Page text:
October 12, 2017

Supporters of stricter gun laws are less likely to contact elected officials

Large majorities of Americans support several specific policies intended to limit access to guns, including expanded background checks and restrictions on sales to the mentally ill. But relatively few Americans actually contact public officials to express their views, according to a Pew Research Center survey conducted in the spring.

Just 15% of all U.S. adults say they have ever contacted a public official to express their opinion on gun policy. About one-in-five gun owners (21%) have done this, including 9% who say they’ve done so in the past year. That compares with 12% of non-gun owners who have ever reached out to officials about gun policy, including 5% who have done so in the past year.

Furthermore, Americans who believe gun laws should be less strict are more likely to contact public officials on the issue than those who think gun laws should be stricter or are about right (22% have ever done so, compared with 15% of those who favor stricter laws and 10% of those who think laws are about right). Among gun owners, 19% of those who want less strict laws have contacted a public official in the past year, compared with 9% of those who want stricter laws.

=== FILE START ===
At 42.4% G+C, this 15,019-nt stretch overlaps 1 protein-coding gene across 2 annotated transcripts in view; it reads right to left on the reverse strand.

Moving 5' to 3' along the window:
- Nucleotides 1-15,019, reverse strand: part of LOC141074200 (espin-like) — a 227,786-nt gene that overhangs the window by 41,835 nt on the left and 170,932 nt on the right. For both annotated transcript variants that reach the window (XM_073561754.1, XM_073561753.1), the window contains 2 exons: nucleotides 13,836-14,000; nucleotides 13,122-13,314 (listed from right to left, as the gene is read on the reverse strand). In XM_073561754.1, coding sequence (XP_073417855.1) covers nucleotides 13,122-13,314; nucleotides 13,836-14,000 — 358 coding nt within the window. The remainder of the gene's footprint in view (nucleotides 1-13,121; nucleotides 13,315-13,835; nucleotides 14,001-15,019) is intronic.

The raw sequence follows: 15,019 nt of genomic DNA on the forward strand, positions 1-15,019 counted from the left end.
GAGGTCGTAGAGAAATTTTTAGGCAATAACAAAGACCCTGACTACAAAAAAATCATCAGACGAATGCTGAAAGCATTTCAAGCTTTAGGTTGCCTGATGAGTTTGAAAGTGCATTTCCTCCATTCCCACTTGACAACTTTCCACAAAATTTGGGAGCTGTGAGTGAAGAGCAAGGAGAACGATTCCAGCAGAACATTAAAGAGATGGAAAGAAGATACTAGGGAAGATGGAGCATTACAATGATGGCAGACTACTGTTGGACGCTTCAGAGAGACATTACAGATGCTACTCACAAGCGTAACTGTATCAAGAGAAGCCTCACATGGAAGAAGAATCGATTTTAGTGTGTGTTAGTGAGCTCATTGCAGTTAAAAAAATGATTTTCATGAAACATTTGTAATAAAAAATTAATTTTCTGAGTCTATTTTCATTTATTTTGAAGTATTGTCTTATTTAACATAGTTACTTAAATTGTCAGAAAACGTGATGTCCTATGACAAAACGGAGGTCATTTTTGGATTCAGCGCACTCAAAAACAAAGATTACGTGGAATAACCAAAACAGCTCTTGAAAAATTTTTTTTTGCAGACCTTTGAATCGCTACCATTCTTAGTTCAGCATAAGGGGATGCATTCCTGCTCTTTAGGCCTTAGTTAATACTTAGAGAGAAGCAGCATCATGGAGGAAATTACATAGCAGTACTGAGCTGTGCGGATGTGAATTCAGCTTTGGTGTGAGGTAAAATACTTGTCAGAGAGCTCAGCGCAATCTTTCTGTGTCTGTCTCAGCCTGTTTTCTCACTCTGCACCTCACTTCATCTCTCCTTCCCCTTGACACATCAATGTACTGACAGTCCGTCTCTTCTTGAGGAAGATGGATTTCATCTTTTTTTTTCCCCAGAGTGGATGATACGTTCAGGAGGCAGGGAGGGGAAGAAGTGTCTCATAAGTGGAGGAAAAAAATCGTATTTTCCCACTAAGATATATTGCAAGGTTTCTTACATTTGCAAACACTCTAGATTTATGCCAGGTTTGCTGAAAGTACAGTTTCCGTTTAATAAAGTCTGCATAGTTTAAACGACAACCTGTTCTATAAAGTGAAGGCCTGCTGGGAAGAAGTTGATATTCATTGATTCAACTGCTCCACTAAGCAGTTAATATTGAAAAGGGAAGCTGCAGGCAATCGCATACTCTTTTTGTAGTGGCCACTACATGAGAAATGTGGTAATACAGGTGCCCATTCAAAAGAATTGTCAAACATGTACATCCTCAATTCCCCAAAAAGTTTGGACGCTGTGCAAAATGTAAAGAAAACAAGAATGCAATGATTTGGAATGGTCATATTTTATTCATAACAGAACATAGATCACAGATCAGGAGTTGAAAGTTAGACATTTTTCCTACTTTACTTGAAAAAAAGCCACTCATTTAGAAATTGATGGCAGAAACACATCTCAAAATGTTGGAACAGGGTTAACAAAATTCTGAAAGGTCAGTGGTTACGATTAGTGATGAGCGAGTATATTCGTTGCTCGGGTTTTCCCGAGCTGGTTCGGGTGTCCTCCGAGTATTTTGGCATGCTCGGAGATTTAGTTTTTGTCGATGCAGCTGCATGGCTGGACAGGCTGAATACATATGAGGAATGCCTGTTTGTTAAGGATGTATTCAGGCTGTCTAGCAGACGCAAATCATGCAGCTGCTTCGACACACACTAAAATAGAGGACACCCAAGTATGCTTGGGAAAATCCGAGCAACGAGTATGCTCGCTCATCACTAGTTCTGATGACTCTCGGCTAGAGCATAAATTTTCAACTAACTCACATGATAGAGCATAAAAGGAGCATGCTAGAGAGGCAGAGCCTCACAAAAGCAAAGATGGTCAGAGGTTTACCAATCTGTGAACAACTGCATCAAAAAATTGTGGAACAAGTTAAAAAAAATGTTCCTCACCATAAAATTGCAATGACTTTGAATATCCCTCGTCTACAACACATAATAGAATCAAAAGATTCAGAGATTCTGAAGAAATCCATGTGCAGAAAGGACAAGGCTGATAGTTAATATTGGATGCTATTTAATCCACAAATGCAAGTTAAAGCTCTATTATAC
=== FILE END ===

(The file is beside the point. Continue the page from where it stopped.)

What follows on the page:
The Center’s survey found other indications that gun owners are more politically engaged than non-gun owners. For example, while only 16% of U.S. adults say they’ve ever given money to an organization that takes a position on gun policy, gun owners are again more likely than non-gun owners to say they have done so. Among gun owners, 28% say they have ever given money to an organization like this, including 12% of who have done so in the past year. The same is true for just 10% of non-owners, including 6% who have done so in the past year.

Topics: Domestic Affairs and Policy, Social Values, Gun Policy

  1. Photo of Baxter Oliphant

    is a research associate focusing on U.S. politics and policy at Pew Research Center.

  2. Photo of John Gramlich

    is a writer/editor at Pew Research Center.